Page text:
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The Cycle of the Gift: Family Wealth and Wisdom

ISBN: 978-1-118-48759-4
192 pages
November 2012
The Cycle of the Gift: Family Wealth and Wisdom (1118487591) cover image

A comprehensive guide to giving well to family members

Giving is at the core of family life--and with current law allowing up to $5,120,000 in tax-free gifts, at least through December 2012, the ultra-affluent are faced with the task of giving at perhaps largest scale in history. Beyond the tax saving and wealth management implications, giving to family members opens up a slew of thorny questions, the biggest of which is, "How do I prepare recipients of such large gifts?" With that question and others in mind, Hughes, Massenzio, and Whitaker have written The Cycle of the Gift in three main parts: "The Who of Giving," "The How of Giving," and "The What and Why of Giving." The first part focuses on the people most deeply involved in family giving, especially the recipients and givers (parents, grandparents, spouses, trustees). The second part, "The How of Giving," addresses the delicate balance of givers who want to maintain some level of control and recipients who want some level of freedom in accepting and growing their gifts. The final part, "The What and Why of Giving" describes various types of gifts, from money to business interests to values and rituals. The authors also introduce their "family bank" concept as a model that combines loans, trusts, and outright gifts. It embodies a framework and set of practices for long-term family growth. Even families without great wealth--or those who have already made large gifts to their children and grandchilren--can benefit from the human wisdom and practical advice found in The Cycle of the Gift.

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Preface xv

Acknowledgments xix

Introduction xxv

Chapter 1 The Elephant in the Room 1

Grandparents’ Checks 2

When Giving Becomes an Opportunity 4

Chapter 2 The Spirit of the Gift 7

Where the Spirit Leads 11

The Who of Giving

Chapter 3 Becoming a Wise Giver 17

Know Thyself 18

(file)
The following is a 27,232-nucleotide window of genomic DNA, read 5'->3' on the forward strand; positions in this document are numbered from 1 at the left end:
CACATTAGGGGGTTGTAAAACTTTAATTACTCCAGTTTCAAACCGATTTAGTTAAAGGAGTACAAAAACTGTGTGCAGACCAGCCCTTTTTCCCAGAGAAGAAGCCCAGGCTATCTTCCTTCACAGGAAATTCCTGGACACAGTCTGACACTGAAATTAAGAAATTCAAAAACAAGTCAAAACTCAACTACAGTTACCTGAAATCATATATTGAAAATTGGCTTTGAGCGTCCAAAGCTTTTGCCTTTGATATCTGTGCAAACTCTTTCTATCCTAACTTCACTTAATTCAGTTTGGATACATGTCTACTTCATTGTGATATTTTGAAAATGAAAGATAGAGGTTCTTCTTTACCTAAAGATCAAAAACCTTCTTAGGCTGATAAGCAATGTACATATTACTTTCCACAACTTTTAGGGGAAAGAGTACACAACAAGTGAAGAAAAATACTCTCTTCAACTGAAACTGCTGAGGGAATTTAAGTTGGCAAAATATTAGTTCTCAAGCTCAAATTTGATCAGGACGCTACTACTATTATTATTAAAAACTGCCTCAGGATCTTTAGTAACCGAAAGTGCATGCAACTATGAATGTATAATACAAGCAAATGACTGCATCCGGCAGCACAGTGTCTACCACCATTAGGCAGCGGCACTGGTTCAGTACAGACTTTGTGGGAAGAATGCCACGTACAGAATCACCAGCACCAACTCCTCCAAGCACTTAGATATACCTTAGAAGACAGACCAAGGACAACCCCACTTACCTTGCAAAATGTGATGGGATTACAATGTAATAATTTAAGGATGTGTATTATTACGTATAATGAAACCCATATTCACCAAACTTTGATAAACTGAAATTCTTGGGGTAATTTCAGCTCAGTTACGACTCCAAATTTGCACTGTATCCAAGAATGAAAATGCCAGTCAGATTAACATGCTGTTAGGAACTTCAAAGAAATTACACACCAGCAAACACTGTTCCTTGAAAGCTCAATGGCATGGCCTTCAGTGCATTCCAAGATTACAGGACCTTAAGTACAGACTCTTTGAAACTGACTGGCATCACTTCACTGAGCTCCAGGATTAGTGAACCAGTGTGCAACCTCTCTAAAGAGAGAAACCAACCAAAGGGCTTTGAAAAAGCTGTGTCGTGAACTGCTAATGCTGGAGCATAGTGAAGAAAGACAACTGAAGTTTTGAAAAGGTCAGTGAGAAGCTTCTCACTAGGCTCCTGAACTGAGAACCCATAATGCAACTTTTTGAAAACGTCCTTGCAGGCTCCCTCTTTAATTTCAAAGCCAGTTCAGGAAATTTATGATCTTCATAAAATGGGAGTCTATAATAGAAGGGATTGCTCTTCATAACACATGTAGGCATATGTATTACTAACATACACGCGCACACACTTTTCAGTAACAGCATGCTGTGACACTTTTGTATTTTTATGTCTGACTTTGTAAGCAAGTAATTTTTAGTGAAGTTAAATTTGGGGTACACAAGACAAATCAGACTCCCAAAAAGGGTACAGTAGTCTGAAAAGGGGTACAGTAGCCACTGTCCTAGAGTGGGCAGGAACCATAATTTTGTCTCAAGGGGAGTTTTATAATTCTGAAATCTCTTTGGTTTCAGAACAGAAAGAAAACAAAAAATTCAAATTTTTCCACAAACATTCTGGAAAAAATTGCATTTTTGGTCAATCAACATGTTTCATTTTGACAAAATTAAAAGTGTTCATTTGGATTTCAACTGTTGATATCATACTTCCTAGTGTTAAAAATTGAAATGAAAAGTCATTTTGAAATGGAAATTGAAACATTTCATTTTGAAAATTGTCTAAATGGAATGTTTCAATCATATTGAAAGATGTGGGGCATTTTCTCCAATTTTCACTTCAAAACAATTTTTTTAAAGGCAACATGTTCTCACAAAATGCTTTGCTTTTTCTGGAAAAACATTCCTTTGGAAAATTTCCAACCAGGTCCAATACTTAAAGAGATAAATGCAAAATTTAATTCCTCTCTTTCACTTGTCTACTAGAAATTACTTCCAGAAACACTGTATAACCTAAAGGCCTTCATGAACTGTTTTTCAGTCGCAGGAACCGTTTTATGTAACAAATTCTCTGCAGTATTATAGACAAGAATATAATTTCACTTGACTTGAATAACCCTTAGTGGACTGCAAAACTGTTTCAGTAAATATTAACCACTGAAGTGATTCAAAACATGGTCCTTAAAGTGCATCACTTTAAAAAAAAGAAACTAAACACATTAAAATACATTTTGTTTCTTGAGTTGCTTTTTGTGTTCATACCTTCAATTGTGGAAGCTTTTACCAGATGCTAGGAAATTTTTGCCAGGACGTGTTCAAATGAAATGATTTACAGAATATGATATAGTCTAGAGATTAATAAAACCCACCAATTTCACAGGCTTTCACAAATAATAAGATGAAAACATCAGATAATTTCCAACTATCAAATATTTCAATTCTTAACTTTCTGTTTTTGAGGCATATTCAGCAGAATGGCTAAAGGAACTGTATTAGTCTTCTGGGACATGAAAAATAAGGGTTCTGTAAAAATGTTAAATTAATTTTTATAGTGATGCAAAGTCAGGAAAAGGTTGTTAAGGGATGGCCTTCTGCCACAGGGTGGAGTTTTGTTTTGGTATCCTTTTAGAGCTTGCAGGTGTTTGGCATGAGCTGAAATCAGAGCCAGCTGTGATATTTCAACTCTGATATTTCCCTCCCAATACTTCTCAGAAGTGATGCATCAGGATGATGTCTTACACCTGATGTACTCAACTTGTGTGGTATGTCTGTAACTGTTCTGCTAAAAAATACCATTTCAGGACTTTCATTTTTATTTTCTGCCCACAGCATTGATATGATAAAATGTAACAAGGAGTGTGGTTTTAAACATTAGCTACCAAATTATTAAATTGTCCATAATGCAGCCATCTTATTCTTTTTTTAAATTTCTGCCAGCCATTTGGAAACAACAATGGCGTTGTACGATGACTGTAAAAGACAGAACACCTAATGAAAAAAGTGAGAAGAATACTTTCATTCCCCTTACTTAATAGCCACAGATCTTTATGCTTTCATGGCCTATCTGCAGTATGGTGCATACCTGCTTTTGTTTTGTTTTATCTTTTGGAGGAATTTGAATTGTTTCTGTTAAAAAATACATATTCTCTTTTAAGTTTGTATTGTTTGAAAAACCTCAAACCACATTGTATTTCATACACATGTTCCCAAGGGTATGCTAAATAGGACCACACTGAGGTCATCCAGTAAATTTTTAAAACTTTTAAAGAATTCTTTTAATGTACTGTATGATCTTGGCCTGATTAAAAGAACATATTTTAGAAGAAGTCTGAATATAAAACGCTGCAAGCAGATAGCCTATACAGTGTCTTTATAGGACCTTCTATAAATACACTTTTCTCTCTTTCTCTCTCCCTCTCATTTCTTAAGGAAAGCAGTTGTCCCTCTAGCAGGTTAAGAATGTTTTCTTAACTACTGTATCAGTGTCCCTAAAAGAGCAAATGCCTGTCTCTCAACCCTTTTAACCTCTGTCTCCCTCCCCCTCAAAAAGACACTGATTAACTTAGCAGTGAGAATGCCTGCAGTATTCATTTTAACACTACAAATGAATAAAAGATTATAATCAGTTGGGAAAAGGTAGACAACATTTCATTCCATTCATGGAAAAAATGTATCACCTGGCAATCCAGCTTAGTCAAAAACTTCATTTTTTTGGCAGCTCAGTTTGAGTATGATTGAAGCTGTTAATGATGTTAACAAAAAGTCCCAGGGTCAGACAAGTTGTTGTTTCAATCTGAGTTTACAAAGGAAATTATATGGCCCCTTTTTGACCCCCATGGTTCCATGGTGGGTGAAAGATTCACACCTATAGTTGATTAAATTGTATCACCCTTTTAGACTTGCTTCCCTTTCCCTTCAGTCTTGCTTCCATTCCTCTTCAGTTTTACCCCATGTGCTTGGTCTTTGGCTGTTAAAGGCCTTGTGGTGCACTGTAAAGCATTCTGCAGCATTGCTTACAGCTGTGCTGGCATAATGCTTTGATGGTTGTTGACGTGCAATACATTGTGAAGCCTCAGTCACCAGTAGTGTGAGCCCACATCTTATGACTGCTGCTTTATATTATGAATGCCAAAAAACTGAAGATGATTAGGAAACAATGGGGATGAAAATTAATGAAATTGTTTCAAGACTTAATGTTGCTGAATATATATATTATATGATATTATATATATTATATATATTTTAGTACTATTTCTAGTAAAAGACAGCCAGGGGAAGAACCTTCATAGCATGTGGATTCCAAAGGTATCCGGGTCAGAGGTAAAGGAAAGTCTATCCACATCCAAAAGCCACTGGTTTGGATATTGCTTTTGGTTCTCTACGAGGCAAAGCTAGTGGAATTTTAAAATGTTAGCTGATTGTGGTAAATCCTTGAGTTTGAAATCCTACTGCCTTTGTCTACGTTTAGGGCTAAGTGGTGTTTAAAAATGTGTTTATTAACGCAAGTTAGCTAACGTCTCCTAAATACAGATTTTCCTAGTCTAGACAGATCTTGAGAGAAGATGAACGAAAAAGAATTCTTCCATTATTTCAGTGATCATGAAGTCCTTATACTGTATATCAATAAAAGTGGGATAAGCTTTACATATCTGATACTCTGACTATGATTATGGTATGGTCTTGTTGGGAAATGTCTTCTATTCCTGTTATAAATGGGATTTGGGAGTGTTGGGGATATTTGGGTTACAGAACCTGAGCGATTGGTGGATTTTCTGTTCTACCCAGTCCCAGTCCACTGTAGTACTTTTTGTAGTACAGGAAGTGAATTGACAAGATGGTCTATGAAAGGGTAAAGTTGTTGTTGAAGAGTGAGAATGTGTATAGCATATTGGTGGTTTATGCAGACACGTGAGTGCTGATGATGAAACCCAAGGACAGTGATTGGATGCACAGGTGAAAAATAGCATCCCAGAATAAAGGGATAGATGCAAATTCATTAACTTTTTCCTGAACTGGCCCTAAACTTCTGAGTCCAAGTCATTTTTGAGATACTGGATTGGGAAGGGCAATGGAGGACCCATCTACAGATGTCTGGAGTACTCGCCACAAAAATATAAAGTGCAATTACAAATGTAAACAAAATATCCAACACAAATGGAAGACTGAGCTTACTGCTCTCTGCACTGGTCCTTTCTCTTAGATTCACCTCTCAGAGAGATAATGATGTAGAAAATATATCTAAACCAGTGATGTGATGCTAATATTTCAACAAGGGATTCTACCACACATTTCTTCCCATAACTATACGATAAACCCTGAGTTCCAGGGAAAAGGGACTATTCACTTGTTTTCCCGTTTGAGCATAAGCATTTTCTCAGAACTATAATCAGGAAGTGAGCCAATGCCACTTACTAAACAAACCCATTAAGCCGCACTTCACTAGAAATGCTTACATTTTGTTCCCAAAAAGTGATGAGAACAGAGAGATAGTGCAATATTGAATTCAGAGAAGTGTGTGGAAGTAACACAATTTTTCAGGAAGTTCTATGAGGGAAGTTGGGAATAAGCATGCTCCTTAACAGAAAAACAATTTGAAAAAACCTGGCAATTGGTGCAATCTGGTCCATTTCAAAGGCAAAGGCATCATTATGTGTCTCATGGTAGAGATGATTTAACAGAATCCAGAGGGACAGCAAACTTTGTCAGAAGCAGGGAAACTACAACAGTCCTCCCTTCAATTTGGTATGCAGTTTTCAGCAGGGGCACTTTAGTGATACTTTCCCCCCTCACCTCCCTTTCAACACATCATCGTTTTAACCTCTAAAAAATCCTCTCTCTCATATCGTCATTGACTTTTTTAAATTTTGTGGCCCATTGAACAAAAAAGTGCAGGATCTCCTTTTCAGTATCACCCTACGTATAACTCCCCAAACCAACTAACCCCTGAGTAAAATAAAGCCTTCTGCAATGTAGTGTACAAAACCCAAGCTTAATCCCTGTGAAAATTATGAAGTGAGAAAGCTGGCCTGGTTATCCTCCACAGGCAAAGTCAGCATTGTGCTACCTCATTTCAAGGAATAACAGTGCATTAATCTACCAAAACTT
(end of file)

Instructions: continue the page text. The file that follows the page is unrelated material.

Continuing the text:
How Much? 21

Guilt and Remorse 24

Nothing Too Much 26

Chapter 4 Receiving Wisely 29

A Bad Investment? 30

The Psychological Stages of Giving 32

Giving and the Work Ethic 36

Not Yet 39

Meteors and Resilience 41

Investing in Recipients 44

Chapter 5 Spouses 47

Learning from Yourselves and Each Other 47

Three-Step Process 48

Blended Families 50

Prenuptial Discussions 51

Fiscal Unequals 54

Chapter 6 Grandparents 57

Grandparents’ Great Opportunity 57

Involving Parents 58

Grandparents and Philanthropy 61

Chapter 7 Trustees 67

The Choice of Trustee 67

The Type of Trustee 69

The Relationship between Beneficiary and Trustee 69

A Regenerative Role 74

Chapter 8 Elders 77

Intergenerational Dynamics 78

Growing Elders 79

The Work of Elders 81

The How of Giving

Chapter 9 Control versus Freedom 87

The Myth of the Free Gift 87

Cui Bono? 88

The Giving of Accounts 90

Letting Be 92

Chapter 10 Fair versus Equal, Separate versus Together 97

The Balancing Act 98

Pot Shots 100

Flourishing 102

Promises 103

Chapter 11 Giving Outright, via Loans, or in Trust? 107

Options 108

Sharing the Spirit 108

Making Loans Work 109

Why Trusts? 110

The Family Bank 113

Form versus Function 115

The What and Why of Giving

Chapter 12 What Families Give 121

Homes 121

Business Interests 125

Values 131

Rituals 134

Reputation 136

Chapter 13 The Why of Giving 141

Why Not 142

The Family Tree 144

Giving Thanks 146

About the Authors 151

Index 155

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James E. Hughes Jr., Esq., is a resident of Aspen, Colorado, and a retired attorney. Jay is the author of Family Wealth: Keeping It in the Family, and of Family–The Compact Among Generations, and numerous articles on family governance and wealth preservation as well as a series of "Reflections" which can be found on the Articles section of his website jamesehughes.com. He was the founder of a law partnership in New York City and has spoken frequently at numerous international and domestic symposia. He is a member of various philanthropic boards and a member of the editorial boards of various professional journals.

Dr. Susan E. Massenzio is a psychologist and founding Associate of Wise Counsel Research Associates, a think-tank and consultancy. Susan has extensive experience consulting to senior executives, leadership teams of Fortune 500 companies, and heads of family businesses. Susan served for many years as the senior psychologist for John Hancock Financial Services, a senior vice president at Wells Fargo Family Wealth, and professor and program director at Northeastern University. Susan is a member of the Collaboration for Family Flourishing.

Dr. Keith Whitaker is an educator and founding Associate with Wise Counsel Research Associates, a think-tank and consultancy. Keith has many years' experience consulting with advisors to and leaders of enterprising families. Keith served as a managing director at Wells Fargo Family Wealth, where he founded the innovative Family Dynamics Practice. He has also served as a researcher at the Center on Wealth and Philanthropy, a private trustee, a director of a private foundation, and a philosophy professor at Boston College.

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